A noted fairy tryste in this Nithsdale district was the Ward-Law Hill, Dalswinton. It came to pass, however, that the green ring where the fairies had danced and gambolled became in the times of the Persecution a place of worship. On this account no longer could the fairy revelry and dance continue, and it was firmly believed in the district that sounds of lamentation and regret, proceeding from no earthly voices, were heard in the neighbourhood of this favourite fairy-haunt for many years afterwards.

The gardens of Drumlanrig Palace (Thornhill) were also a reputed gathering-place of the fairies, who were often seen dancing in the gloaming in the glade opposite to Jock o' the Horn.[25]

There is a "Fairy Knowe" at Sanquhar, described by Simpson[26] as "a beautiful little green knoll which overlooks what is called the Waird, ... formerly covered with the waving broom, with green spaces here and there, the dancing-places of the sportive fairies."

The braes of Polveoch, at the west end of the Bank Wood, between Kirkconnel and Sanquhar, was also a favourite trysting-place of the fairies. "Here the good little folks assembled on May Day to celebrate the advent of summer; contingents came in from Kello Water, Glen Aylmer, and Glen Wharry, and when all had gathered together they rode merrily over the knowes towards the Bale Hill, in whose sunward slope a beauteous doorway was said to open for them, which they entered two at a time, the green turf closing over the last pair to get in."(62)

In Annandale the great fairy strength and palace lay in the heart of Burnswark Hill. The reputation of these Annandale fairies seems to have been rather disposed towards evil than good. Young men as well as young women were carried off, the former to act as very slaves and beasts of burden. The following is the account of the abduction of a young woman belonging to Corrie:-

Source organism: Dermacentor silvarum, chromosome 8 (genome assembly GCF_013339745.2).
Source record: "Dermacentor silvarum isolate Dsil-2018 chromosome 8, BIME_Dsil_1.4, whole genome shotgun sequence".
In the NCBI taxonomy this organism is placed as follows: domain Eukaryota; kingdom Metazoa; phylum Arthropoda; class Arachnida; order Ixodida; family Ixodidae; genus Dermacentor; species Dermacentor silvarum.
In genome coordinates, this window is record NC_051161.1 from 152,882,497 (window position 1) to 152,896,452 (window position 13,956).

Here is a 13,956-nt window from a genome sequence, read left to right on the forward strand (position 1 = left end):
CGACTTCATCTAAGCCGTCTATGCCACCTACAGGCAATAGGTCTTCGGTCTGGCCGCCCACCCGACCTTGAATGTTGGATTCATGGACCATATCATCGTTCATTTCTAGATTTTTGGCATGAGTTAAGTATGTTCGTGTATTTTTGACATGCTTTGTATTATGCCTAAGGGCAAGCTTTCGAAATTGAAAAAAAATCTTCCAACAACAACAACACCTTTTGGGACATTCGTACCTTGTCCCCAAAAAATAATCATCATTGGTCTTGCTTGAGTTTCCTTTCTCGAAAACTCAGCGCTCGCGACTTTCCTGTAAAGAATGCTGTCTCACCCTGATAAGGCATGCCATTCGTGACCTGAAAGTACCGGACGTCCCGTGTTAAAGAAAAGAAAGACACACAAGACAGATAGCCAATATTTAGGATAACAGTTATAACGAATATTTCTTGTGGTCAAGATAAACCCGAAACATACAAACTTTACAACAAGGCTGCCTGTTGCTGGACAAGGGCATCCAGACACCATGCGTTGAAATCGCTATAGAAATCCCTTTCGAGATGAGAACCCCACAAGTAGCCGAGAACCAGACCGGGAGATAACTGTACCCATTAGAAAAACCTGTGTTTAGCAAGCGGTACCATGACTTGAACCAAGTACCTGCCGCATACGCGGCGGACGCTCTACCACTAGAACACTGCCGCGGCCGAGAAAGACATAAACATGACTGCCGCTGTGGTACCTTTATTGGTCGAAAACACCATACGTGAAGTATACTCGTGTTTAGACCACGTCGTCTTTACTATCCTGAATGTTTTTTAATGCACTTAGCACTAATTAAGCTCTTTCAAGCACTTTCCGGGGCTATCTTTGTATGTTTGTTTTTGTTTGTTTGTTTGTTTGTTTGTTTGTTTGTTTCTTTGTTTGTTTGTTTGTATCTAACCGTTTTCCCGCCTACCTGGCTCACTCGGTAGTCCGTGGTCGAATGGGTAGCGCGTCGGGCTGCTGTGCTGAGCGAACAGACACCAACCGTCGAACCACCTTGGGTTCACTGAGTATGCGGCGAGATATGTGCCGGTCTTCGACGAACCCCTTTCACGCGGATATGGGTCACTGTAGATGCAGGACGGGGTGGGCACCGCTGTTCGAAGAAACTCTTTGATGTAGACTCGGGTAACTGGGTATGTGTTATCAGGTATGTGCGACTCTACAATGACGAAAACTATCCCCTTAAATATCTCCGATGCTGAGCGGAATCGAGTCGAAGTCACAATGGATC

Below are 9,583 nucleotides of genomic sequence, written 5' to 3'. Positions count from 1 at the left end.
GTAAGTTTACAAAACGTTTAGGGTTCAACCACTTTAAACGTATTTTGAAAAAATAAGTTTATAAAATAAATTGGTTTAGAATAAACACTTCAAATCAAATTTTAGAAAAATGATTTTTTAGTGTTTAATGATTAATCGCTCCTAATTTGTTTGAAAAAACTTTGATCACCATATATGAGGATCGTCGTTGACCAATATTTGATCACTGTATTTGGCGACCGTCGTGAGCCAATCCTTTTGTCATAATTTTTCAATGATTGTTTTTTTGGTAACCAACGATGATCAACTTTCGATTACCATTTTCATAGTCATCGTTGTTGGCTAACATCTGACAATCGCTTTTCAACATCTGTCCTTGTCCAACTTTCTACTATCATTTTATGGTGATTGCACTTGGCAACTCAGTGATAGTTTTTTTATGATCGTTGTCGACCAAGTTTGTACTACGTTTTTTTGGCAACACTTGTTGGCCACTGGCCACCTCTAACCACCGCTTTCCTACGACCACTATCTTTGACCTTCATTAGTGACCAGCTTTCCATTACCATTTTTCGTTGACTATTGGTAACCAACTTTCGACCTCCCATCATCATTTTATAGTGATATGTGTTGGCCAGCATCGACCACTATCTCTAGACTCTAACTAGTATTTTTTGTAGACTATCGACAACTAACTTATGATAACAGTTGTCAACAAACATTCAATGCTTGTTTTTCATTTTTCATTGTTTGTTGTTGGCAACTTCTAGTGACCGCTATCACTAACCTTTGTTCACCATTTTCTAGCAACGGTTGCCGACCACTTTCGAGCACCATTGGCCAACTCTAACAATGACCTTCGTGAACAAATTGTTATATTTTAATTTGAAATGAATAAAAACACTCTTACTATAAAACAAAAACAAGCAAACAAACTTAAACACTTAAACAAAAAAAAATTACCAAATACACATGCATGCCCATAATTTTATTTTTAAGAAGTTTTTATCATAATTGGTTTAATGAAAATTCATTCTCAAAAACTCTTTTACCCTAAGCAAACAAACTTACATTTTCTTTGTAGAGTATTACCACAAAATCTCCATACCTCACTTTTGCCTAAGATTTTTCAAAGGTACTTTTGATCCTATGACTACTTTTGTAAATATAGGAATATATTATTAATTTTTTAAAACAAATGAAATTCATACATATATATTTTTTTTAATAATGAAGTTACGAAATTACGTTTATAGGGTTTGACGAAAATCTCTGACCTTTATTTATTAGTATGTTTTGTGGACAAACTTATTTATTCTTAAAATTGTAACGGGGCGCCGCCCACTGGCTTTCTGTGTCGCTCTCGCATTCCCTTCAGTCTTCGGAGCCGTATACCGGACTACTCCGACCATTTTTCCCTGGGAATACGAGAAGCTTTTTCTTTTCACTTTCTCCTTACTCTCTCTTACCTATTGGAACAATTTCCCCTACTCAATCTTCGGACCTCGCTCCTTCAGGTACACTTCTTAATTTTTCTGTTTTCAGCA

"One fair Corrie damsel, who was supposed to have died, appeared to her brother, and informed him that she was not dead, but kept in bondage among the fairies, who, when they carried her off, had left in the bed an image of her, which had been buried in her stead. She entreated him to repair alone to the barn on the following night, set open the doors, and watch there till the hour of midnight, when he would see three forms pass before him, of which she would be the last. She told him he was then to seize fast hold of her, to repeat certain words which she instructed him to use, and that he might thus effect her rescue. Unfortunately, the brother's courage failed him when the hour of trial came, so that the captive sister was never released from elfin thraldom and restored to her family."(63)

It may be noted in passing that all the place-names in this district ending in "sheen" refer to fairy occupation of the land. Sidh (pronounced shee) is a fairy, with the diminutive sidhean (sheen), which more especially carries the meaning of Fairy Hill. Examples of these may be cited in Auchensheen, Colvend; Brishie, Minnigaff; Knocknishy, Whithorn; and Shawn, Stoneykirk.

The Brownie.

The "Brownie,"[27] as already indicated, was a domestic spirit of a familiar and useful kind. Grotesque in figure, small in stature, but very strong, his presence and help were cheerfully accepted in the farm-steading or household he elected to serve. His self-imposed and often heavy task was always performed in the dark hours of the night. No work came amiss to Brownie-reaping, threshing, sheep-shearing, and gathering, churning, and even meaner kitchen drudgery-and all in the most disinterested fashion, a bowl of cream, or as Nicholson phrases it, "a cogfu' o' brose" being all that he would accept at their hands. The offer, indeed, of other than this simple food, or the leaving out for him of clothing, was fatal, and compelled Brownie, in obedience to some condition of his existence not understood, to forsake the abode of the gift-givers and depart, generally reluctantly, to seek other quarters.

However arduous the efforts of the night it would seem that he was always finished in sufficient good time to drink his cream at leasure and blow up the smouldering embers of the fire to bask his full length in its warmth, for at heart Brownie was, when not actually working, much disposed to take his ease. At first cock-crow, however, he disappeared.

Endowed with a life of many years, he seems to have been attached in some instances to the same family for generations, but his service was only given to good and worthy people, although isolated instances of help to the unfortunate poor were common enough experiences.

He would also seem to have had the moral welfare of young folks at heart, and would seat himself at the kitchen fireside and listen to their chatter. He was singularly alive to unworthy intentions, particularly in connection with love affairs, which he took means of opposing in his own way.